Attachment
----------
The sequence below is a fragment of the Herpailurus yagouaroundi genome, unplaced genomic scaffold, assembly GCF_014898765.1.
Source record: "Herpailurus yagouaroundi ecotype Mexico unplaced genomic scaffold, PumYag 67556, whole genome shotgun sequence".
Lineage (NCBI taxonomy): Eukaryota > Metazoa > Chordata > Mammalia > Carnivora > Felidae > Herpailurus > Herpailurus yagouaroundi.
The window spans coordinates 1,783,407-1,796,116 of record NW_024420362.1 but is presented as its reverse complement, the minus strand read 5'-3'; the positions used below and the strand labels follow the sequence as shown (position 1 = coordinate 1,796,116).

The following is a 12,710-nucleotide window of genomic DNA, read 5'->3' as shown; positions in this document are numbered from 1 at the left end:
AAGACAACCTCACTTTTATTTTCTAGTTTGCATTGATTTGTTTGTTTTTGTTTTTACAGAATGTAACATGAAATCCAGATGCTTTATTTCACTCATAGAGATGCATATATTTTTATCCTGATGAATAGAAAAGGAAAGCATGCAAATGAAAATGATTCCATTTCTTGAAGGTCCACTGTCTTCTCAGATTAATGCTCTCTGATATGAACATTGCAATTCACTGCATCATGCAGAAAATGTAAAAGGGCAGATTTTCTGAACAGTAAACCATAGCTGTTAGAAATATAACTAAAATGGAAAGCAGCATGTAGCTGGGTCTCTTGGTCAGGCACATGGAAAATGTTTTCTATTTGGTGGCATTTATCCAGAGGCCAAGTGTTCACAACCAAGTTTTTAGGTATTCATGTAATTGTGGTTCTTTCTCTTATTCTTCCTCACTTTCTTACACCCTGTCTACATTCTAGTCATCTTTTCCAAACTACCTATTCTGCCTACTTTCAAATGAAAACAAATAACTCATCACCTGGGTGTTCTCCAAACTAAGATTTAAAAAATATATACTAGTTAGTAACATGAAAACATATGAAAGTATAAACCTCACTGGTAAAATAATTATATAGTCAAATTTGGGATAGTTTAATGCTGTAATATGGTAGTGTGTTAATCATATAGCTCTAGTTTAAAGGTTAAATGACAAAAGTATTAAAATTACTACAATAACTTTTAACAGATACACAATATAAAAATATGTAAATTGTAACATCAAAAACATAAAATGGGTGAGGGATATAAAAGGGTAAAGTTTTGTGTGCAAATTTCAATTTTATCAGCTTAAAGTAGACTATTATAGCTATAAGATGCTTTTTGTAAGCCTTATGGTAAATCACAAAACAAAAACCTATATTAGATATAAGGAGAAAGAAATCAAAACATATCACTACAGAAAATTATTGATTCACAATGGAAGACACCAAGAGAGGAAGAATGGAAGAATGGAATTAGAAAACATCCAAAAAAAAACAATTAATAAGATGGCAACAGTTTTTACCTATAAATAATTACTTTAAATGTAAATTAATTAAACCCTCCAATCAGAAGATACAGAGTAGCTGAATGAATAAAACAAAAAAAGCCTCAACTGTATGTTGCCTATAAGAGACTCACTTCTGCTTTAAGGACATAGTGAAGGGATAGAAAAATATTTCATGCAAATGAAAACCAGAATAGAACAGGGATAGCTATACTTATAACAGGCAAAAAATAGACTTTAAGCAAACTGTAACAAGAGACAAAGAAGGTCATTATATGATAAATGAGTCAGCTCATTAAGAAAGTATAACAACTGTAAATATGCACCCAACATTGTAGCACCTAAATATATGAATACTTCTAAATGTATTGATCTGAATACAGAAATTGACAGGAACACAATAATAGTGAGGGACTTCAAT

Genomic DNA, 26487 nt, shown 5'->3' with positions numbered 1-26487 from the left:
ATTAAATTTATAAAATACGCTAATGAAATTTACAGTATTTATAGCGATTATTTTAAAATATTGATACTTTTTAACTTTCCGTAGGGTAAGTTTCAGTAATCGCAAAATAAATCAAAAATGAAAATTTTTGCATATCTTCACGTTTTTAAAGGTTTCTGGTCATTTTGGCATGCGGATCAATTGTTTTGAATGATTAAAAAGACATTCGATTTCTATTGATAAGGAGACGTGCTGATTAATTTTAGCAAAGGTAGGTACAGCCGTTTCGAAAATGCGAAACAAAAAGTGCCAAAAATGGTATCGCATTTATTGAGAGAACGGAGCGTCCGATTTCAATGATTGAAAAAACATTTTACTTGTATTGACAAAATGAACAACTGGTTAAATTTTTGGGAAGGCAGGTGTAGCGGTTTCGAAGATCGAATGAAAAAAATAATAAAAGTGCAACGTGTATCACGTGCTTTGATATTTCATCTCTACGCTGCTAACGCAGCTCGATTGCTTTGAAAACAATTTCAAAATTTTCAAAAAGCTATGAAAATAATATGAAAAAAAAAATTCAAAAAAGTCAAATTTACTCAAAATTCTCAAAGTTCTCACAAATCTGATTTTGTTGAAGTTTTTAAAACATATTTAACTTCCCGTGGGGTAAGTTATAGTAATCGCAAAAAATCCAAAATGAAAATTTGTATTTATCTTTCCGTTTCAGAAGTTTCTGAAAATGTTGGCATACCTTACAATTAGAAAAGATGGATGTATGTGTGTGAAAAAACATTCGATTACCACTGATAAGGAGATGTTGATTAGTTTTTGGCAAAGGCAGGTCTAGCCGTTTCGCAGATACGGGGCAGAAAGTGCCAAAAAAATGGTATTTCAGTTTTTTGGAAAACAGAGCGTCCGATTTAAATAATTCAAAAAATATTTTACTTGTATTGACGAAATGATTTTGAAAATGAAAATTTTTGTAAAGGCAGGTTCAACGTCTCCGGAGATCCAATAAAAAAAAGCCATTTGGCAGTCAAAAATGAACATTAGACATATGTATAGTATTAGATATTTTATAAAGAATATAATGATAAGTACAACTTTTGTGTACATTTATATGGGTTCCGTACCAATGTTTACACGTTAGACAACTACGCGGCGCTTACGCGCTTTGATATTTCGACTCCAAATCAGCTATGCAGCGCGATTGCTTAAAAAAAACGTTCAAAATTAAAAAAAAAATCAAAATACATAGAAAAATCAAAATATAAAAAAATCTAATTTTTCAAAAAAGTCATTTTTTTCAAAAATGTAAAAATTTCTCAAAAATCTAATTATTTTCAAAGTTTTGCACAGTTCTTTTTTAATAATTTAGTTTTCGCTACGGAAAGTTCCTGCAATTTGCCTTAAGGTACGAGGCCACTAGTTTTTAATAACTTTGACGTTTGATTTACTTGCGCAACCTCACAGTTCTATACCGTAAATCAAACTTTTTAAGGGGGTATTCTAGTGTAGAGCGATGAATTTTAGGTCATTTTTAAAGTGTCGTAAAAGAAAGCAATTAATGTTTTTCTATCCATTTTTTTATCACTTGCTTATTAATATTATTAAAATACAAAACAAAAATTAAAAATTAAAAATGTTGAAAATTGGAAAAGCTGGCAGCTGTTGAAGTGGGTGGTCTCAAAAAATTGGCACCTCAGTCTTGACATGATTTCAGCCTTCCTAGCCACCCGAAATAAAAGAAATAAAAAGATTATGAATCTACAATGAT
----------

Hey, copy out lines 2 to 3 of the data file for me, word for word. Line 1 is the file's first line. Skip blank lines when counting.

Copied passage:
Source record: "Herpailurus yagouaroundi ecotype Mexico unplaced genomic scaffold, PumYag 67556, whole genome shotgun sequence".
Lineage (NCBI taxonomy): Eukaryota > Metazoa > Chordata > Mammalia > Carnivora > Felidae > Herpailurus > Herpailurus yagouaroundi.